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In 1966 there was no pari mutual race tracks in Minnesota, there might have been some harness racing at local fairs, but no legal wagering. It wasn't until 1985 that the first pari mutual track was open in the state, and then another 23 years before the next one was open. As of 2015 both tracks are still in business, but the junior track in Columbus could be in jeopardy. 

Minnesota is a tale of two tracks, they both have similarities and they both have big difference. For one they are both about the same distance from the Minneapolis, St. Paul metropolitan area, they both have card rooms, they both were trying to get the state to legalize slot machines. Thats where the similarities end.

One track is a big, sprawling thoroughbred facility which even has in inner turf course, built in the grand style of tracks in the forties and fifties. The other is a small harness track that doesn't even have a grandstand. The big difference is that one of them cut a deal with a local Indian Casino to supplement their purses for giving up the pursuit of slot machine, all but dooming the other track.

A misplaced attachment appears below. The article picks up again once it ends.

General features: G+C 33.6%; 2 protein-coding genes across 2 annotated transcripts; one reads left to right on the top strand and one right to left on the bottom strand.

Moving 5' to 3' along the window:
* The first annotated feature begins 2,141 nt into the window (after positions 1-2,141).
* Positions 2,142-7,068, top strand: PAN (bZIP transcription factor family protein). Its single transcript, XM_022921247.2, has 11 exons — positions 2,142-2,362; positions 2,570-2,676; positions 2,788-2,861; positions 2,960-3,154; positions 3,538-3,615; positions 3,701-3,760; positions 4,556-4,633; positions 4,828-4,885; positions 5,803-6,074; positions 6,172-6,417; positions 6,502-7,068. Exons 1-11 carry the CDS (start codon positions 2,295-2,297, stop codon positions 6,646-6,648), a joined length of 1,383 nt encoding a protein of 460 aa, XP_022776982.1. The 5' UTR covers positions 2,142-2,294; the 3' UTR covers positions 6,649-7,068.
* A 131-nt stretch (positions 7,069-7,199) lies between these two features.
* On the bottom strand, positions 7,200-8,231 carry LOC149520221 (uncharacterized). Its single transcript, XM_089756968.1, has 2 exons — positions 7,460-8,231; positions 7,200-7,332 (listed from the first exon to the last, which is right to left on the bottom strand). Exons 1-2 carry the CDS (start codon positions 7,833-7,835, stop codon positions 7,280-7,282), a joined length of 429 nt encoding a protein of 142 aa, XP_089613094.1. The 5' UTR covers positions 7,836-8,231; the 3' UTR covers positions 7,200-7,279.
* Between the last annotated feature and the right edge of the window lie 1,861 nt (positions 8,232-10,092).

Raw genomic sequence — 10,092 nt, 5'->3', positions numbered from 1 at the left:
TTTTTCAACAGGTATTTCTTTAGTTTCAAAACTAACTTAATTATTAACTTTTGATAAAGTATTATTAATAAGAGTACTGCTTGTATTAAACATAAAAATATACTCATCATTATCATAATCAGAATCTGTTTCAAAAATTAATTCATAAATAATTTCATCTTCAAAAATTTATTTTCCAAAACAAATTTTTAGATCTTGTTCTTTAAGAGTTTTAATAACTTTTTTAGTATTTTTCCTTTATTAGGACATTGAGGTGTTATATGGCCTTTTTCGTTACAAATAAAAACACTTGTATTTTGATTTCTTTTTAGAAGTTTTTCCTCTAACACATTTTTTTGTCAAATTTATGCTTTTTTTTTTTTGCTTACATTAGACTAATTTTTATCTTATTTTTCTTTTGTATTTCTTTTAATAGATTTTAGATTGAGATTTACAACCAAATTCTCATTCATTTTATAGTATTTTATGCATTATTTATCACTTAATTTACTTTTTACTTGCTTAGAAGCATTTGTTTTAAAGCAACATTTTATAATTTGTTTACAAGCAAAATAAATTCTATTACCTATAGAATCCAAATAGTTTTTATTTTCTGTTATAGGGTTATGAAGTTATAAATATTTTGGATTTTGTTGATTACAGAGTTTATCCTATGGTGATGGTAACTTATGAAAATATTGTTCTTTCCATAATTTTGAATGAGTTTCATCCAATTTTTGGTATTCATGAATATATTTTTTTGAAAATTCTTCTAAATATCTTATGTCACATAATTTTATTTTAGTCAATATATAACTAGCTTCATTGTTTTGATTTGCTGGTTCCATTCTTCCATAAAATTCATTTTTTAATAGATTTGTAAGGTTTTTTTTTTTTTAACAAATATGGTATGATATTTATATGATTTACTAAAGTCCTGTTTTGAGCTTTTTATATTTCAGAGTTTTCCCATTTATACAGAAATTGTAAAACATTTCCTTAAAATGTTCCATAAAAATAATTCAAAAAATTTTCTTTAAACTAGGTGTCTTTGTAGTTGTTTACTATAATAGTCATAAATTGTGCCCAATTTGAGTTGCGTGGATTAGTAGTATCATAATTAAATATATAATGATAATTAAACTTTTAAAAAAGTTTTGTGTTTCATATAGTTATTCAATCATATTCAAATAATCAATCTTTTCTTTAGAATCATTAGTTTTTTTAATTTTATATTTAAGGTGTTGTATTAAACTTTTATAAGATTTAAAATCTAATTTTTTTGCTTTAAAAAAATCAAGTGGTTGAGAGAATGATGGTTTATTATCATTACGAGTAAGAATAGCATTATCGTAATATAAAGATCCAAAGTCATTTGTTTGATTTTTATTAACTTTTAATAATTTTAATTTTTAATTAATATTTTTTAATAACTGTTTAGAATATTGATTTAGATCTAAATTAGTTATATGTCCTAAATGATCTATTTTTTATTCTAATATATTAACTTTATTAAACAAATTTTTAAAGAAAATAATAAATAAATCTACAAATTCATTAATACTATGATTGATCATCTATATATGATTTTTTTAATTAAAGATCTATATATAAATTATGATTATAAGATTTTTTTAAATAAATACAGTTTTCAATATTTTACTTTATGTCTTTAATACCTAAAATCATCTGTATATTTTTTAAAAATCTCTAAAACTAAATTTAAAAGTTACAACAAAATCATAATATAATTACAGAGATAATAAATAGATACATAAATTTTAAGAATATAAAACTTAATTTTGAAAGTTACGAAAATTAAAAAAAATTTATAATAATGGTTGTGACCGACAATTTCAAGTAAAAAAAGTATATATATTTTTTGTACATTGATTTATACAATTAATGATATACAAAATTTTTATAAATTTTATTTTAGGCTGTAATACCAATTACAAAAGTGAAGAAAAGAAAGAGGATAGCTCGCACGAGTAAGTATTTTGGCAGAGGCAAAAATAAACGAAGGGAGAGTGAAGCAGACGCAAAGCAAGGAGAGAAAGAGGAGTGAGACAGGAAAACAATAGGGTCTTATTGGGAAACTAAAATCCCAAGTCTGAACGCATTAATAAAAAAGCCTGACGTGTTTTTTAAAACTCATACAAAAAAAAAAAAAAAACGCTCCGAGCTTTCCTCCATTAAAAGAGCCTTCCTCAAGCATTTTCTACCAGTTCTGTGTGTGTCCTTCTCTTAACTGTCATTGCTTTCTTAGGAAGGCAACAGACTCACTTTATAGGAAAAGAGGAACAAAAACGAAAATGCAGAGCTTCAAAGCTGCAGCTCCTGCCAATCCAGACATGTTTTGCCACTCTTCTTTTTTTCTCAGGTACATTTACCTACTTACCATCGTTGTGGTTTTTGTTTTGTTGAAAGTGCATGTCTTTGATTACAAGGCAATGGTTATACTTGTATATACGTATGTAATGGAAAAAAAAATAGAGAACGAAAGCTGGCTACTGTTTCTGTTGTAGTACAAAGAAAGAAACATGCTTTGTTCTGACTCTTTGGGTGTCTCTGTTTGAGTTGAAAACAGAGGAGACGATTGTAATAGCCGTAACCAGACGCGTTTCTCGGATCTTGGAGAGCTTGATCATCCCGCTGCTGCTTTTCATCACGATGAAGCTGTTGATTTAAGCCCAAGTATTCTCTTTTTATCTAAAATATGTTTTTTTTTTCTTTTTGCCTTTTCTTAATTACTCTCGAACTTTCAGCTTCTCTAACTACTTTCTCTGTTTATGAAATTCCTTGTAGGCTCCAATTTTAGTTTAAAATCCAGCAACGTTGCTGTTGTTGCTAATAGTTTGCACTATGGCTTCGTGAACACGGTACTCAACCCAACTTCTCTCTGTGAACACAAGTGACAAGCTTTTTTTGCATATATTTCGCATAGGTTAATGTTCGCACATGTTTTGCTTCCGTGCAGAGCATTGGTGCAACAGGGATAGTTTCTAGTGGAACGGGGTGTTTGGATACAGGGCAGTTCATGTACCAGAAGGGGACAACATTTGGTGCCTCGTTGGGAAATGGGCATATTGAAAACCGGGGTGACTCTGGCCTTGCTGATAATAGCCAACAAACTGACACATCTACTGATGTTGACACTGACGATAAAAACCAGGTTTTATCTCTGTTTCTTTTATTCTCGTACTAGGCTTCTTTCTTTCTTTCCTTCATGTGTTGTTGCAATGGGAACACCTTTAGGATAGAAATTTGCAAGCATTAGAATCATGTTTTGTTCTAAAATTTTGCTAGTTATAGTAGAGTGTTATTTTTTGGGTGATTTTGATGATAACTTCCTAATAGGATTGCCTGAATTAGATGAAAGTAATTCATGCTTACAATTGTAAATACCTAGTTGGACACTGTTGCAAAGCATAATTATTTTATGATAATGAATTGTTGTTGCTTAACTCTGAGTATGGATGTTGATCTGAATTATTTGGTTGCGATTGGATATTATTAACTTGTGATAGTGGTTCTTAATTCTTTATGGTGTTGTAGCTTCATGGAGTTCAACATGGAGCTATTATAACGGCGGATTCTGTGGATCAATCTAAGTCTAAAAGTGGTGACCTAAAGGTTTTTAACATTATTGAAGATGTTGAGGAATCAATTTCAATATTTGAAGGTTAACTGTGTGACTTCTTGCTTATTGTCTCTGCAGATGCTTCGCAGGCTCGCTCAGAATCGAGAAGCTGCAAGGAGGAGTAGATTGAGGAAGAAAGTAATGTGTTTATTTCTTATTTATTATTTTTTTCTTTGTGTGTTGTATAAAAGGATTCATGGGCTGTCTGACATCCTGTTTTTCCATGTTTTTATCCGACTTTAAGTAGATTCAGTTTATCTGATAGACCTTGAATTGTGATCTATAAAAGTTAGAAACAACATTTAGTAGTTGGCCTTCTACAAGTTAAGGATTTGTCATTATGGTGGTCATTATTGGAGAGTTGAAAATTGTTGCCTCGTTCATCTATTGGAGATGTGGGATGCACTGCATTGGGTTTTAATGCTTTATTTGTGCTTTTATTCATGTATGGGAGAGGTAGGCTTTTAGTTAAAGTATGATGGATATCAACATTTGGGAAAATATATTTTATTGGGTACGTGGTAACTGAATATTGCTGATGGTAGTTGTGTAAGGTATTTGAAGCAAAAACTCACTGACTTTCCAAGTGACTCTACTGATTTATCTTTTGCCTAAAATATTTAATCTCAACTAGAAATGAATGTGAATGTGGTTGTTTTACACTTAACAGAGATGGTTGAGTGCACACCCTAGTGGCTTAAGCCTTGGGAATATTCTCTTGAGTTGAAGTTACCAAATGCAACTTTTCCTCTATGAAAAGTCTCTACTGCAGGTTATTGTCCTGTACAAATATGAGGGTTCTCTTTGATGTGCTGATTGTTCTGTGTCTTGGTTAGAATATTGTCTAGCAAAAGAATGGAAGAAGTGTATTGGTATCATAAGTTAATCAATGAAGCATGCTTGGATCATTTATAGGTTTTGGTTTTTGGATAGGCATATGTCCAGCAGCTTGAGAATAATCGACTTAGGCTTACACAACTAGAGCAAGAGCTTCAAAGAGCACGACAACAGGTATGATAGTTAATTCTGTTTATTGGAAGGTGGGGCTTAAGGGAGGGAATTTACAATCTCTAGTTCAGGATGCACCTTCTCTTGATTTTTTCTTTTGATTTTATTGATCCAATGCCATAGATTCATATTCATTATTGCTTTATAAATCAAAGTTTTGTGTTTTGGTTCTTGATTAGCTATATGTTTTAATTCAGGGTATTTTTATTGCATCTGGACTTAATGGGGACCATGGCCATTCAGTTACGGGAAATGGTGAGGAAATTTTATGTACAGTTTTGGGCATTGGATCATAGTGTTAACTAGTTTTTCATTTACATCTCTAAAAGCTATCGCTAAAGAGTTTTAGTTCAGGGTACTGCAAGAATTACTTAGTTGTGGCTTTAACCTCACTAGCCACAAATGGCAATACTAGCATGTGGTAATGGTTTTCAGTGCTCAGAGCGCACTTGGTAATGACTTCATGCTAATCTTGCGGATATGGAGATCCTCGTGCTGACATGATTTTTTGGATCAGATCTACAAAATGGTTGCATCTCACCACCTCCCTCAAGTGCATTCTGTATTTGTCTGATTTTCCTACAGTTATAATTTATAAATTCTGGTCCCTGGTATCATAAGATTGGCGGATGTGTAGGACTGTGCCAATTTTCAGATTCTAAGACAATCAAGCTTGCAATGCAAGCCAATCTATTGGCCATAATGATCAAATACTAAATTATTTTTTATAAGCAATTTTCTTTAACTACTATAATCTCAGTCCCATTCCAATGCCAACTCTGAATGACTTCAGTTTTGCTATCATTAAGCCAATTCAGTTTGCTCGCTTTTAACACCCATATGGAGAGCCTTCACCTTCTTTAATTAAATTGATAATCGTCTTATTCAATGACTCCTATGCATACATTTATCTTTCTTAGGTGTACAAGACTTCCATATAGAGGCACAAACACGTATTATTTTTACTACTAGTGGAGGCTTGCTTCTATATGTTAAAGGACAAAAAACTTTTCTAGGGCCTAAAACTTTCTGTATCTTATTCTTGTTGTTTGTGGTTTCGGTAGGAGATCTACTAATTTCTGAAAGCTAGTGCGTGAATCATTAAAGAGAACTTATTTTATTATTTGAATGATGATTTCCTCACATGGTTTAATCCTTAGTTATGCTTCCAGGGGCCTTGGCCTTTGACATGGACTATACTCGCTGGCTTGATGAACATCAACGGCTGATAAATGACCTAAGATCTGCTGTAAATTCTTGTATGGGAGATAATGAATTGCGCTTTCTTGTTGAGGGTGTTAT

A relative newcomer to the pari mutual arena Minnesota didn't legalize wagering till 1982. Canterbury Downs the states first racing facility opened in 1985 it was a grand sprawling facility that included an inner turf course. By 1992 the track was shuttered by the original owners. The track was reopened by local investors in 1995 and is still in existence.

A second facility Running Aces debuted in 2008. This facility was built for Harness Racing on much smaller and efficient footprint to meet the need for simulcasting and gaming.

Both tracks offer gaming other than horseracing but it is not your standard Racino VLT type action because for some strange reason all they offer is card games?